Government plans to force councils to free up land for affordable housing developments are unrealistic and naive, Tauranga Mayor Stuart Crosby says.
Local authorities have been given an ultimatum to help increase the supply of affordable housing.
Finance Minister Bill English said councils needed to free up enough land to allow the construction of more affordable homes or the Government would force them to do it through legislation.
However, Mr Crosby said the inquiry which had informed Mr English's proposals - conducted by the Productivity Commission - was largely an "academic exercise".
"In my view it failed to take into account the reality of the situation," he said.
"It's naive to suggest that simply by increasing land supply it will fix the problem."
He said limited land supply was only an element of the overall problem. Who would pay for the provision of affordable housing infrastructure was another issue.
Mr Crosby said a large part of his council's debt had been incurred by providing infrastructure for housing developments.
"On the one hand we have the Government accusing councils of having too much debt and now they come out and say we should provide more infrastructure to support housing. They need to get in touch with the reality of the real costs."
Even if the council did free up land for housing developments, it would still be up to commercial developers to keep the costs down so that the housing would be affordable, Mr Crosby said.
Developers often put covenants on new sub-divisions that created higher-cost housing conditions, he said.
"The only way is for someone to intervene and create an artificial affordable market because the commercial sector in this city will not do it."
However, Mr English's proposals have been welcomed by former Tauranga MP Bob Clarkson who said his plan to provide 1000 affordable homes for $280,000 each was "shot down" by the council.
"Because it's outside the urban limits they find it too difficult.
"Here's a guy bloody trying to help the place and all I get is friggin' bureaucrats."
Mr Clarkson said the local housing market was "terrible" for first home buyers.
"Young people don't have a dog's show in hell.
"When you weigh the wages up versus the cost of a house, it's just out of kilter."
The lack of available land was driving up house prices, Mr Clarkson said.
Tauranga City Council needed to make more land available from outside the urban limit for affordable housing.
He said it was hard because "greedy property developers" had no incentive to build affordable properties, and the council restricted those who tried to.
Mr Crosby said Mr Clarkson had not provided the council with adequate details of how he would achieve his development plans.
"He has made these constant comments but he has never come to this council with a business case of how to achieve it."
"What he hasn't told us, and the real issue of affordable housing, is how it can be sustained over several generations."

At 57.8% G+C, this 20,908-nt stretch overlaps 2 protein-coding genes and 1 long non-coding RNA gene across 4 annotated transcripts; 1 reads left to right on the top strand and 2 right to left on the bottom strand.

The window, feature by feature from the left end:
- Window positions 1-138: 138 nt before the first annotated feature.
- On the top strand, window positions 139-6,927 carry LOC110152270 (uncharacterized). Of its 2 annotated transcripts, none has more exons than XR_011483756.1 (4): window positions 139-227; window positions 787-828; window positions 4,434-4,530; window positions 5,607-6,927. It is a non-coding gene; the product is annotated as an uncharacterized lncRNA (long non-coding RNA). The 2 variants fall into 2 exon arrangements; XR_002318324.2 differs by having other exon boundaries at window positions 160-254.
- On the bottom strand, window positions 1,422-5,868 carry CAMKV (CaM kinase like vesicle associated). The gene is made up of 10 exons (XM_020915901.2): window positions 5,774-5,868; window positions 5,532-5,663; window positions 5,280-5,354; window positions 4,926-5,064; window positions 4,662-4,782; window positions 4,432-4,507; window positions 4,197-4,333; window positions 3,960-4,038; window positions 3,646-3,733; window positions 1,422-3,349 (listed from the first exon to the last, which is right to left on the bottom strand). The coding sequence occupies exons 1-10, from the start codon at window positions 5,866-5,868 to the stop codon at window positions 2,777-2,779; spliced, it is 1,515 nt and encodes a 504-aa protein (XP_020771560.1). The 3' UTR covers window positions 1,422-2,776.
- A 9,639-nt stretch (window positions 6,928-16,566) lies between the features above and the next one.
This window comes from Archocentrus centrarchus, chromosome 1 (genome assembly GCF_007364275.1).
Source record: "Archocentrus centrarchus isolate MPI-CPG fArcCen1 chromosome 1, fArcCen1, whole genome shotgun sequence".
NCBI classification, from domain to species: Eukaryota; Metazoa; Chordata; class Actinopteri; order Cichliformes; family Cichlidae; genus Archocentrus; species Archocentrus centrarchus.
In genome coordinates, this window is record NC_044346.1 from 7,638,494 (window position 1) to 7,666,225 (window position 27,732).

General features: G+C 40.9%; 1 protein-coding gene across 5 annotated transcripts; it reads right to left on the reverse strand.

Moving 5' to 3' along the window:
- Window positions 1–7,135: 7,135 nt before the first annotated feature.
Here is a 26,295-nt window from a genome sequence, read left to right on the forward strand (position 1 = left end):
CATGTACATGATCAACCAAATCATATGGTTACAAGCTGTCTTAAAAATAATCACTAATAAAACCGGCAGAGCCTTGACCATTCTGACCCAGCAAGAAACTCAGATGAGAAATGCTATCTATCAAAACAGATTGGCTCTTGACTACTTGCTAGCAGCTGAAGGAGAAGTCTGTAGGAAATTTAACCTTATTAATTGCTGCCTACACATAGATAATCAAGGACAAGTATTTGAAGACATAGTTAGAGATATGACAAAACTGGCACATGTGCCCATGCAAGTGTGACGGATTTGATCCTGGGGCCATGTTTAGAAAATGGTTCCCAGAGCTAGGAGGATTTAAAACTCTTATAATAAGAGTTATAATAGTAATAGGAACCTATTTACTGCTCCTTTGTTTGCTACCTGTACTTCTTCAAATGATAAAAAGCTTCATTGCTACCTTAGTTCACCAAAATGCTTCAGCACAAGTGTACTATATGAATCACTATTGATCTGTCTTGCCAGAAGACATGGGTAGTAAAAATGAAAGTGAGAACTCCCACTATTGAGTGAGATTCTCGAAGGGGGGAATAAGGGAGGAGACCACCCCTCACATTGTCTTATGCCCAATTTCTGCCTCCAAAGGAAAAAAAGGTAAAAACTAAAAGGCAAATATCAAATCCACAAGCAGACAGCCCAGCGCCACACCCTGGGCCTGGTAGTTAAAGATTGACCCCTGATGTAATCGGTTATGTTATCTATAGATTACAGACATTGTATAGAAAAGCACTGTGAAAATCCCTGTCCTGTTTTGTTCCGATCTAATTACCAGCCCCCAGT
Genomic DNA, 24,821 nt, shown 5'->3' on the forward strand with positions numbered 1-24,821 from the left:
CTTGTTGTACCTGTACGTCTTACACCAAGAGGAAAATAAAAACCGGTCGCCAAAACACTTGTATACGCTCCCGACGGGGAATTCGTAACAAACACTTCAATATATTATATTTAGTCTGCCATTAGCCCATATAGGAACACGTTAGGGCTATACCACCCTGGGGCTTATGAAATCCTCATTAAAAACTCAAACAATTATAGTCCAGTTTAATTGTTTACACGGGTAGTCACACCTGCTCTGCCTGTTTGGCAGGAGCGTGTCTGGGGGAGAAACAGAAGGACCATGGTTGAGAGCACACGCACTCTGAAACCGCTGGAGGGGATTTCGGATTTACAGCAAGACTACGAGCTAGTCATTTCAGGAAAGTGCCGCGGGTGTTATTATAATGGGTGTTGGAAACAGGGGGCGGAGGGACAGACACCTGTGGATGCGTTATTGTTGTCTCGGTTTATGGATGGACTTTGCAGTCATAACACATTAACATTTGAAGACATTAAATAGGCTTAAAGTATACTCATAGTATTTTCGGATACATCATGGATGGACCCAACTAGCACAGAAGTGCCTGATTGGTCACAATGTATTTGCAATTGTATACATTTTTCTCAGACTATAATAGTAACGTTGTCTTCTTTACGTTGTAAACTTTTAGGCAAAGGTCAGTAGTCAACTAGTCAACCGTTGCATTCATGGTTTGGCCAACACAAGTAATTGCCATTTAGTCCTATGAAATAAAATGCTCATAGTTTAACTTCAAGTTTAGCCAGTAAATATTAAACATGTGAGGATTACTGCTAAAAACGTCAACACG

Mr Clarkson said during a recent meeting with the Treasury's chief economic advisor at Mr English's office, he was told his plan to mass-produce cheap housing was "exactly what New Zealand wants".
Central government needed to make sure a proposed six-month time limit for councils to process building consents for medium-sized building projects was enforced, he said.
Anything that cut the red-tape was a good thing, Mr Clarkson said.
Increasing the supply of land for building was one of the key Government responses to the Productivity Commission's inquiry into home affordability.
The package also included significant changes to the Resource Management Act to streamline consenting processes.
Mr English said soaring house prices had helped fuel household debt and contributed to damaging imbalances in the economy.
"Those factors make it vital that housing becomes more affordable. In addition, projections suggest that many more homes will be required in coming years than are being built."
Local authorities could exert considerable influence on the market with planning and consent decisions, he said.
But Mr English warned there would be no quick fixes to the problem.
The package highlighted the need to increase the supply of land both inside cities and on their fringes which is available for building new homes, Mr English said.
"Many of the changes that will make a difference lie with councils and the Government expects them to share the commitment to improving housing affordability."
The Government proposes introducing a six-month time limit on councils processing consents for medium-size projects.
Environment Minister Amy Adams said the limit would avoid "unnecessary costs and long, drawn-out processes for all parties".
The Government was also considering a proposal to allow consents for "large regional projects" to be referred directly to the Environment Court, Ms Adams said - bypassing councils' consenting roles.
At present, that ability is only available for projects of national significance.
Local Government New Zealand president Lawrence Yule said central and local government shared concerns about housing affordability.
He did not expect any significant backlash from councils and mayors against the Government's proposals. But local government was wary following the leaky building saga of attempts to speed up the consenting process.
"I think we need to be very careful about streamlining those processes too much."